Airport Heights Elementary librarian Leslie Hannam, photographed at her home Friday, June 15, 2018. Hannam won a Fulbright Scholarship to study diverse schools and indigenous instruction in New Zealand. (Loren Holmes / ADN)

Airport Heights sits in a pleasant subdivision of single-family houses. Many of the 325 students come by bus from the huge Penland Park mobile home park, said Principal Mike Webb. About 100 students who could walk to the school instead opt to leave the neighborhood for magnet and charter schools.

Webb wants them back. Mixing kids with more home advantages with those who are learning English would improve the school for everyone. But parents with the ability to drive to distant schools with higher test scores make that choice for obvious reasons. You only get one chance with your kids.

Webb said he has been in those conversations as a father and has heard the social pressure on parents.

"I think there is a perception that the neighborhood schools are not up to par," he said, which translates to a negative message: "If you're not sending them to a magnet, you're not caring about your kids enough."

Hannam's year in New Zealand is a way to address that, by making Airport Heights the best school possible.

The demographics are similar in New Zealand, with large Asian and Samoan populations, and swapping Maori for Alaska Native, but New Zealand has made more progress in addressing the cultural needs of its diverse schools.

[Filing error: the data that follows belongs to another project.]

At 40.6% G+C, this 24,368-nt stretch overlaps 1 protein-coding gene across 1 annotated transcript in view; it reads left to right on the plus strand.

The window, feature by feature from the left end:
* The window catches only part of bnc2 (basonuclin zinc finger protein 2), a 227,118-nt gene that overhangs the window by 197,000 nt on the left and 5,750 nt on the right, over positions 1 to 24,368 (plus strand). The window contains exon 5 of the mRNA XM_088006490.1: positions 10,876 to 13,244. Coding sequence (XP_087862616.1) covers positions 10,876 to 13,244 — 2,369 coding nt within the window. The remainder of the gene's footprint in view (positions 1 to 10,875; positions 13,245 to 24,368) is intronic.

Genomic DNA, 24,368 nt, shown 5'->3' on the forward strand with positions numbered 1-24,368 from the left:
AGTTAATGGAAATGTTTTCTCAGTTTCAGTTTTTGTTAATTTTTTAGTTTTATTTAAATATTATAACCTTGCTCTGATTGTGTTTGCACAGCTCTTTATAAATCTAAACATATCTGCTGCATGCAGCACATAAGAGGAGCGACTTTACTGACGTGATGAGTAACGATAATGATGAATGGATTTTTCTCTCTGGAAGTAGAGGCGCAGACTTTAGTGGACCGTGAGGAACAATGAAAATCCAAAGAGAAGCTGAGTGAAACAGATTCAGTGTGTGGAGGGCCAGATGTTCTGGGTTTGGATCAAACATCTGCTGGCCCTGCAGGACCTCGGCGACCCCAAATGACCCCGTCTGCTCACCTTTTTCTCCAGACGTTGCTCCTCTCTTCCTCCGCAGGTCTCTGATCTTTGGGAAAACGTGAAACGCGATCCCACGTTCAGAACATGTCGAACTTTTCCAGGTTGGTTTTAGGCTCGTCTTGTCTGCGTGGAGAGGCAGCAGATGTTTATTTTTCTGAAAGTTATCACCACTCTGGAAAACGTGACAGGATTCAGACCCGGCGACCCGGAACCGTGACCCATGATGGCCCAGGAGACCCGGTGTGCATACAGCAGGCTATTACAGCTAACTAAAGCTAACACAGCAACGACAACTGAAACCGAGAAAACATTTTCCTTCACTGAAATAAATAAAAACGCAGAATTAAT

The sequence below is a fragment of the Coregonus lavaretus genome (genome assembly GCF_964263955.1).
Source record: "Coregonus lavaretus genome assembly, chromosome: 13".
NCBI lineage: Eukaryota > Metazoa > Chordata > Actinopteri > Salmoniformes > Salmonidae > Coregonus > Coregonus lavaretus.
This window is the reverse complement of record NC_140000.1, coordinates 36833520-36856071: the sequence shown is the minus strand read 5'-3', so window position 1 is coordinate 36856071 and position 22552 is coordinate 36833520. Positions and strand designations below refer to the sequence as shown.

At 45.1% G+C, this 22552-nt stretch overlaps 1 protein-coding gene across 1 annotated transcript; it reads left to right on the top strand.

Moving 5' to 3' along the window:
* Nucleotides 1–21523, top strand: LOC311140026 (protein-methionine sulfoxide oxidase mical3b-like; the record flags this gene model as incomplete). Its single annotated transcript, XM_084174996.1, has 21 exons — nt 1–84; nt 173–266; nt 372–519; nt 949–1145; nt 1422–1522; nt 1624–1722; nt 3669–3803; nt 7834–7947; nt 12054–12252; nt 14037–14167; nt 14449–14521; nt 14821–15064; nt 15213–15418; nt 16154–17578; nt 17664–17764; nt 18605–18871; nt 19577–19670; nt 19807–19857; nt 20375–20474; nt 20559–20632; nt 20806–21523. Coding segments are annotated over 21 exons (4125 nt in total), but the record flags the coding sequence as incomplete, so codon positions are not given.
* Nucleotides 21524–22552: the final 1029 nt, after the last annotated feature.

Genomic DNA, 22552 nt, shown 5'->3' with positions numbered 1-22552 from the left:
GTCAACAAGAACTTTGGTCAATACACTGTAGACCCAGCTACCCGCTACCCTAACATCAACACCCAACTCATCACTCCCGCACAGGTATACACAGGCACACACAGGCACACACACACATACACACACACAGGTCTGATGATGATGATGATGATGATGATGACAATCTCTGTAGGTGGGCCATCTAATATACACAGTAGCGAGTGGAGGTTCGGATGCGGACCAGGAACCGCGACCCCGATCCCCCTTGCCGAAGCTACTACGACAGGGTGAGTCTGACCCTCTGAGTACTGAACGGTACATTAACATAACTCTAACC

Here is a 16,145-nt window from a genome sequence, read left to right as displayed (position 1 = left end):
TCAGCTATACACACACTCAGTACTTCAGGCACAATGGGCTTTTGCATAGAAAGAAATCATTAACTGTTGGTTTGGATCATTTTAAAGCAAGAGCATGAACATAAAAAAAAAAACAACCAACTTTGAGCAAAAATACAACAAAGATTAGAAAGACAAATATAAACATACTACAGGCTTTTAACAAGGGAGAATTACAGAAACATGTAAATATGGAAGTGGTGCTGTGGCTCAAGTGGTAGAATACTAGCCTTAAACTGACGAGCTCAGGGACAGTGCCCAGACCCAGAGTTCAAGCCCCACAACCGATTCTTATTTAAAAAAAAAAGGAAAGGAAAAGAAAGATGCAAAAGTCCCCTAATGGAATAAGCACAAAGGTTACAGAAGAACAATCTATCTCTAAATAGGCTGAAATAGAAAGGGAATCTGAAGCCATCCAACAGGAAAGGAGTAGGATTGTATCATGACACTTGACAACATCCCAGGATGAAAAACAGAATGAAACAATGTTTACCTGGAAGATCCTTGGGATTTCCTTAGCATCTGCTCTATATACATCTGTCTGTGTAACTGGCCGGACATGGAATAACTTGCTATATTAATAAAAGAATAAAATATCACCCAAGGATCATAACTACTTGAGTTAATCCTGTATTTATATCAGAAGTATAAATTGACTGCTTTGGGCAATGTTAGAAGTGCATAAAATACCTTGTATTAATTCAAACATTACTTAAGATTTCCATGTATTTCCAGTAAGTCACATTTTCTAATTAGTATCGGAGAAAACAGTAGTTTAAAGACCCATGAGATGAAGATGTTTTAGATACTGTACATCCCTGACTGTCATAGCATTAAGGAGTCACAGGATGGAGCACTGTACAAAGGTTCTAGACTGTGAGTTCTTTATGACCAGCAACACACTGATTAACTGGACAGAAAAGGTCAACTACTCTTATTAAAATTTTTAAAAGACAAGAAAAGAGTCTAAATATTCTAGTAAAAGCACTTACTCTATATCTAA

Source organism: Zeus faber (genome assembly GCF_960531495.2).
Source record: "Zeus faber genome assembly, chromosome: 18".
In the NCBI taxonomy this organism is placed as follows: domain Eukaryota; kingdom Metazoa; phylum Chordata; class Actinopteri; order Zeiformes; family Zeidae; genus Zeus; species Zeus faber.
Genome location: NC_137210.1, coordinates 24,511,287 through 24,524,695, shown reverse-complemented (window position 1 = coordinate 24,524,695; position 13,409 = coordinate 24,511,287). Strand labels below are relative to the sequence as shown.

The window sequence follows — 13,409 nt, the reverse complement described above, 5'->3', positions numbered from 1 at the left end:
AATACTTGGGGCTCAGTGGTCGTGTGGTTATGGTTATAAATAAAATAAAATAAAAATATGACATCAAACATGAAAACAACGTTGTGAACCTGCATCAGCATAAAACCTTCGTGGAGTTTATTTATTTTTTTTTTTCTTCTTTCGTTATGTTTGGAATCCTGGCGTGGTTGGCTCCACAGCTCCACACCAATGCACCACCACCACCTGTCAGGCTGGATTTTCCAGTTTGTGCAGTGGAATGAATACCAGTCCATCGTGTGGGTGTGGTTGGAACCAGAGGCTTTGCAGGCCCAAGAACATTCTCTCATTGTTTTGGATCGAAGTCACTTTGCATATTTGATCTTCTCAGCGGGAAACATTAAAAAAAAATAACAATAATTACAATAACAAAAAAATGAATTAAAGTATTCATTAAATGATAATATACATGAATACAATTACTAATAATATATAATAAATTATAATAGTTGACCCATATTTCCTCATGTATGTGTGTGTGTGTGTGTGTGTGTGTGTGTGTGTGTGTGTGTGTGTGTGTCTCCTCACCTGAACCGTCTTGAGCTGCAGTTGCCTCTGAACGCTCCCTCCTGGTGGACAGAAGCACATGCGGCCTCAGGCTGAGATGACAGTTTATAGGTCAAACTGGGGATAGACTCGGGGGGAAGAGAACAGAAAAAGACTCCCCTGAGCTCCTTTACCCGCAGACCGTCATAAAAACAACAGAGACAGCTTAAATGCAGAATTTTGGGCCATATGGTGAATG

In Alaska, Native language immersion is an option in some schools, especially in rural areas, and there is a Native Culture Charter School in Anchorage. But in New Zealand, indigenous language immersion is available to all Maori children.

Linda Hogg, a senior lecturer at Victoria University of Wellington, said schools have tracks for Maori language, with a Maori perspective on other subjects, or students can attend immersion schools, called Kura Kaupapa Maori, which are completely oriented to their culture.

"These schools are growing young people who have knowledge of their culture," she said. "They're growing young people with amazing confidence, who are ready to be leaders."

Hannam will visit schools, work with librarians, and study with Hogg. Her goal is to develop a plan to make her own library a place where students feel at home in their culture and to bring back ideas for other Anchorage educators.

Teaching children from a background you do not share is a challenge. Hannam tries to think about how her library looks to a Hmong child from an oral culture, whose parents perhaps had little formal education.

The Hmong were an agrarian people exiled from Laos due to their support for the American military in the Vietnam War.

If a student from that world enjoys the library, the experience could contribute to principal Webb's goal of making the school a "Dream Big Academy."

He wants to expose every child to the kind of special lessons gifted children receive in other schools. That could help expand their images of themselves and boost Airport Heights Elementary for the whole community.

"You can't dream of a future that you don't even know exists," Hannam said. "So a lot of what I do in the library is expose them to more of the world."

Soon, she will be seeing more of the world herself, and bringing that knowledge home from Alaska's down-under twin.

The views expressed here are the writer's and are not necessarily endorsed by the Anchorage Daily News, which welcomes a broad range of viewpoints. To submit a piece for consideration, email commentary(at) Send submissions shorter than 200 words to or click here to submit via any web browser.